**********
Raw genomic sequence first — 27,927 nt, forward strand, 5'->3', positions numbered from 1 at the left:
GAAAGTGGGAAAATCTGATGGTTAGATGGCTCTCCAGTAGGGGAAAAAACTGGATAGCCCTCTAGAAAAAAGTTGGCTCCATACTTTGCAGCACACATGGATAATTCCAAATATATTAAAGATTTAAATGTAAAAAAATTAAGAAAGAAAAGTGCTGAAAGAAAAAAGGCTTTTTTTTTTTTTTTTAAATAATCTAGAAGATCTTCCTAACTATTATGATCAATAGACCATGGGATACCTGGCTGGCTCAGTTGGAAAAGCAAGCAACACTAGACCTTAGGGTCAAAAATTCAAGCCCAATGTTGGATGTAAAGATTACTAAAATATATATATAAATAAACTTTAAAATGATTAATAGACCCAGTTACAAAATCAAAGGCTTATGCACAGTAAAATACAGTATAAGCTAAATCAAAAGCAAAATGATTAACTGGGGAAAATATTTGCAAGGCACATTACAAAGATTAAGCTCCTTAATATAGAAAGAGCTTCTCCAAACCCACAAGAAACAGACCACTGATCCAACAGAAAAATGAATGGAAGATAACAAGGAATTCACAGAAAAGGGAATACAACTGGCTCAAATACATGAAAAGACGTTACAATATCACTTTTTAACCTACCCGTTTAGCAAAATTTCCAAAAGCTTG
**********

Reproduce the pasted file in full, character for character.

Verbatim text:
Raw genomic sequence first — 27,927 nt, forward strand, 5'->3', positions numbered from 1 at the left:
GAAAGTGGGAAAATCTGATGGTTAGATGGCTCTCCAGTAGGGGAAAAAACTGGATAGCCCTCTAGAAAAAAGTTGGCTCCATACTTTGCAGCACACATGGATAATTCCAAATATATTAAAGATTTAAATGTAAAAAAATTAAGAAAGAAAAGTGCTGAAAGAAAAAAGGCTTTTTTTTTTTTTTTTAAATAATCTAGAAGATCTTCCTAACTATTATGATCAATAGACCATGGGATACCTGGCTGGCTCAGTTGGAAAAGCAAGCAACACTAGACCTTAGGGTCAAAAATTCAAGCCCAATGTTGGATGTAAAGATTACTAAAATATATATATAAATAAACTTTAAAATGATTAATAGACCCAGTTACAAAATCAAAGGCTTATGCACAGTAAAATACAGTATAAGCTAAATCAAAAGCAAAATGATTAACTGGGGAAAATATTTGCAAGGCACATTACAAAGATTAAGCTCCTTAATATAGAAAGAGCTTCTCCAAACCCACAAGAAACAGACCACTGATCCAACAGAAAAATGAATGGAAGATAACAAGGAATTCACAGAAAAGGGAATACAACTGGCTCAAATACATGAAAAGACGTTACAATATCACTTTTTAACCTACCCGTTTAGCAAAATTTCCAAAAGCTTG